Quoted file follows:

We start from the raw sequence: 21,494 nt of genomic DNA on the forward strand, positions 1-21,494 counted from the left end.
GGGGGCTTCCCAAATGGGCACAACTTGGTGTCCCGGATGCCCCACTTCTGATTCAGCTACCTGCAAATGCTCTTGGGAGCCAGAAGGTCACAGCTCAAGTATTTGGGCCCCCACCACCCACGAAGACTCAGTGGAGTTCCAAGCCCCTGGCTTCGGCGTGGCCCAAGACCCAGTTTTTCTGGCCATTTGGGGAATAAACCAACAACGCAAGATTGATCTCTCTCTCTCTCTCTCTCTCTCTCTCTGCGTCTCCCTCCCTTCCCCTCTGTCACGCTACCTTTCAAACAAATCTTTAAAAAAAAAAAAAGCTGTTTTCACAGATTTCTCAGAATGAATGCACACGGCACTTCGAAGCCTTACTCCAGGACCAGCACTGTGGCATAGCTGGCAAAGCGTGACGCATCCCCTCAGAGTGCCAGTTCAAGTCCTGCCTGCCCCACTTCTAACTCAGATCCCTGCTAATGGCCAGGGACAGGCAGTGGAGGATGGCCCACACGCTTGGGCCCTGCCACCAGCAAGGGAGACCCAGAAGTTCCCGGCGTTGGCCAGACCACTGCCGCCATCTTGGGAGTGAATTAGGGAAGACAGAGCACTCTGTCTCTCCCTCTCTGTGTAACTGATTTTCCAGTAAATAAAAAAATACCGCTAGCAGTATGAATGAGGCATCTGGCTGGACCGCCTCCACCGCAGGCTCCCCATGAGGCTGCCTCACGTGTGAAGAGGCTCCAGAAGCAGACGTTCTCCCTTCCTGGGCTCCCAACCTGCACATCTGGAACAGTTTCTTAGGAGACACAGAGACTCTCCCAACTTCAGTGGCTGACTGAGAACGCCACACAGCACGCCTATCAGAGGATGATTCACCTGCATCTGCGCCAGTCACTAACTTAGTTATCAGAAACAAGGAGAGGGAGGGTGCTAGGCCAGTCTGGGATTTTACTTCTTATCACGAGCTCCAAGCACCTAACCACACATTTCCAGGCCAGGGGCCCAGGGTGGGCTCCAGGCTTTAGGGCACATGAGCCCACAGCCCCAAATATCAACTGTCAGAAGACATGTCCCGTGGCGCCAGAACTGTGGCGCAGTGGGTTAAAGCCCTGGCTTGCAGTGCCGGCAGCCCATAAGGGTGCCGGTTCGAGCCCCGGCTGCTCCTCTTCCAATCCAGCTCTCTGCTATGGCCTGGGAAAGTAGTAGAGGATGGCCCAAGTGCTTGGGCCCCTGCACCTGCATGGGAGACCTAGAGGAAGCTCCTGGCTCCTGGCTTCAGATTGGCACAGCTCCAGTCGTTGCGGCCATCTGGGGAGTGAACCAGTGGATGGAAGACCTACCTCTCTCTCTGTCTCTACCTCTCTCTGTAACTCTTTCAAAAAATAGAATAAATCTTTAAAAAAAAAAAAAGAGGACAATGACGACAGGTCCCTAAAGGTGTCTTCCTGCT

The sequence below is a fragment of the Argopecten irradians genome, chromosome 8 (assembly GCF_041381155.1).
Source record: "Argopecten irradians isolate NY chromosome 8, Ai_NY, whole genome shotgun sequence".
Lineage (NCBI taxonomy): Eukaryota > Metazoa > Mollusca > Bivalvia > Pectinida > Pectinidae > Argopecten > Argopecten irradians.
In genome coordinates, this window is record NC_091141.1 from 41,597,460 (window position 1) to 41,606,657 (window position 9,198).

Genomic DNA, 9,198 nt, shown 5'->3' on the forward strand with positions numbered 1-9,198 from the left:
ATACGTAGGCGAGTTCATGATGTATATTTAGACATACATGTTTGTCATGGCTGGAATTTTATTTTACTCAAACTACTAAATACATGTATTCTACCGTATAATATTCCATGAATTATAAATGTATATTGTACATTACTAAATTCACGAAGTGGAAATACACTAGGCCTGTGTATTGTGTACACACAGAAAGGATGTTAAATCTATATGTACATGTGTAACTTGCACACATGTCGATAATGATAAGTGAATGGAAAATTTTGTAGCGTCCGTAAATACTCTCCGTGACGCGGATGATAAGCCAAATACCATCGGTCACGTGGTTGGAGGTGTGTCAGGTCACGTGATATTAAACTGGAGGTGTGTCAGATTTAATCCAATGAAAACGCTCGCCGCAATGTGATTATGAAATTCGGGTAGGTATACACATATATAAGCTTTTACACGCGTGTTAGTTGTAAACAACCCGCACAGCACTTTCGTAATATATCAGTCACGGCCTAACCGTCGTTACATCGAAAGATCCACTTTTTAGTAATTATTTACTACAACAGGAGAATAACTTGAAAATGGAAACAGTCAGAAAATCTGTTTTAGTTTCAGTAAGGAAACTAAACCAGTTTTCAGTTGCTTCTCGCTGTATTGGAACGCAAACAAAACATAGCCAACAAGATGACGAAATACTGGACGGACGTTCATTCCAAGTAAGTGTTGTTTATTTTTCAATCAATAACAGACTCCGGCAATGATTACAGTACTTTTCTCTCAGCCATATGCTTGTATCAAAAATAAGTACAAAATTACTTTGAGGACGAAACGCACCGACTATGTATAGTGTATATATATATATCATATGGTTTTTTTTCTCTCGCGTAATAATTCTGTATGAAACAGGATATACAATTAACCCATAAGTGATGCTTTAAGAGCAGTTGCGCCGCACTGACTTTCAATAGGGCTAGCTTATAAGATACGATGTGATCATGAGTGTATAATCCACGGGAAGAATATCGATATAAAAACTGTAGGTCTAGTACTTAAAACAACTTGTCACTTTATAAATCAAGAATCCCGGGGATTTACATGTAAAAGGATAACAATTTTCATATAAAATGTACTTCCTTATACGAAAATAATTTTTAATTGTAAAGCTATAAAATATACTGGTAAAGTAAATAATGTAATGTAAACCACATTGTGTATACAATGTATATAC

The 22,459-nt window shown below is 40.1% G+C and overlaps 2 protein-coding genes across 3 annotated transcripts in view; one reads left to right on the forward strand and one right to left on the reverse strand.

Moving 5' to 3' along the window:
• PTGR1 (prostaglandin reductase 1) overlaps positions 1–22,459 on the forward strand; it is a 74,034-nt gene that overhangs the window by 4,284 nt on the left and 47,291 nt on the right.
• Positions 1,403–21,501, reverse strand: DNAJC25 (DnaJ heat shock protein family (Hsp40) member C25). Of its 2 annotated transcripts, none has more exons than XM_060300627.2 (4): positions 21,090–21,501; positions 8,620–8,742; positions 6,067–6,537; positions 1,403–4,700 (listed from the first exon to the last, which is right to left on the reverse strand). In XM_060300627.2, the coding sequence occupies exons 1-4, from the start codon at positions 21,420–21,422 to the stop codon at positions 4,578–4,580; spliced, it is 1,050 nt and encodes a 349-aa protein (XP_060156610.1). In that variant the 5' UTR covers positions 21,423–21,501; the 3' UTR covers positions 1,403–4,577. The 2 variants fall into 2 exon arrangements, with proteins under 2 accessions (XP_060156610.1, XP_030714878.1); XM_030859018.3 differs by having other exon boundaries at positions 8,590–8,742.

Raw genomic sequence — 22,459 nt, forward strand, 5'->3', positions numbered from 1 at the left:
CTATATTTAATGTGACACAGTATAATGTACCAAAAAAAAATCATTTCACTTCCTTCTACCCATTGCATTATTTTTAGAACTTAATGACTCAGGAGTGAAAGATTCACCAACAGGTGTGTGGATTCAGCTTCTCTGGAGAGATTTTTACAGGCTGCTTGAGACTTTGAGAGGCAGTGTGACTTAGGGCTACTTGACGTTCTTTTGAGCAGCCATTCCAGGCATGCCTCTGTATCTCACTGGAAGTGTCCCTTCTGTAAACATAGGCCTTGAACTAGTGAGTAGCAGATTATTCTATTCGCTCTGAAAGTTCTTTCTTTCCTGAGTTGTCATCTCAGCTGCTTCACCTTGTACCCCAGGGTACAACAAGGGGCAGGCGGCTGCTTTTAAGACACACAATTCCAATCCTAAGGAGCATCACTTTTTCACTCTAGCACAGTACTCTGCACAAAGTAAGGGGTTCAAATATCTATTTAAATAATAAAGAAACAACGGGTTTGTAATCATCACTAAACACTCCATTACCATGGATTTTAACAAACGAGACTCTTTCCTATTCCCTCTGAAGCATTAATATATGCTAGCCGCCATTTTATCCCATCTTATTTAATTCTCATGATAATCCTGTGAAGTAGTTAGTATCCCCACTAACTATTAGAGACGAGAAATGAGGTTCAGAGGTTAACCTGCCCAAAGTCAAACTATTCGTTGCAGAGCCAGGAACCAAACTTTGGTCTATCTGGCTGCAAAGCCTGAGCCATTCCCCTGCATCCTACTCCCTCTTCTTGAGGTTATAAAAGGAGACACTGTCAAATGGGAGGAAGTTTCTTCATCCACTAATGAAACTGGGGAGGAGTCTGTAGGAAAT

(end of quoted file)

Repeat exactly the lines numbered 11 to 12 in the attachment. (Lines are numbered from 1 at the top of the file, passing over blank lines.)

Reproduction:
• PTGR1 (prostaglandin reductase 1) overlaps positions 1–22,459 on the forward strand; it is a 74,034-nt gene that overhangs the window by 4,284 nt on the left and 47,291 nt on the right.
• Positions 1,403–21,501, reverse strand: DNAJC25 (DnaJ heat shock protein family (Hsp40) member C25). Of its 2 annotated transcripts, none has more exons than XM_060300627.2 (4): positions 21,090–21,501; positions 8,620–8,742; positions 6,067–6,537; positions 1,403–4,700 (listed from the first exon to the last, which is right to left on the reverse strand). In XM_060300627.2, the coding sequence occupies exons 1-4, from the start codon at positions 21,420–21,422 to the stop codon at positions 4,578–4,580; spliced, it is 1,050 nt and encodes a 349-aa protein (XP_060156610.1). In that variant the 5' UTR covers positions 21,423–21,501; the 3' UTR covers positions 1,403–4,577. The 2 variants fall into 2 exon arrangements, with proteins under 2 accessions (XP_060156610.1, XP_030714878.1); XM_030859018.3 differs by having other exon boundaries at positions 8,590–8,742.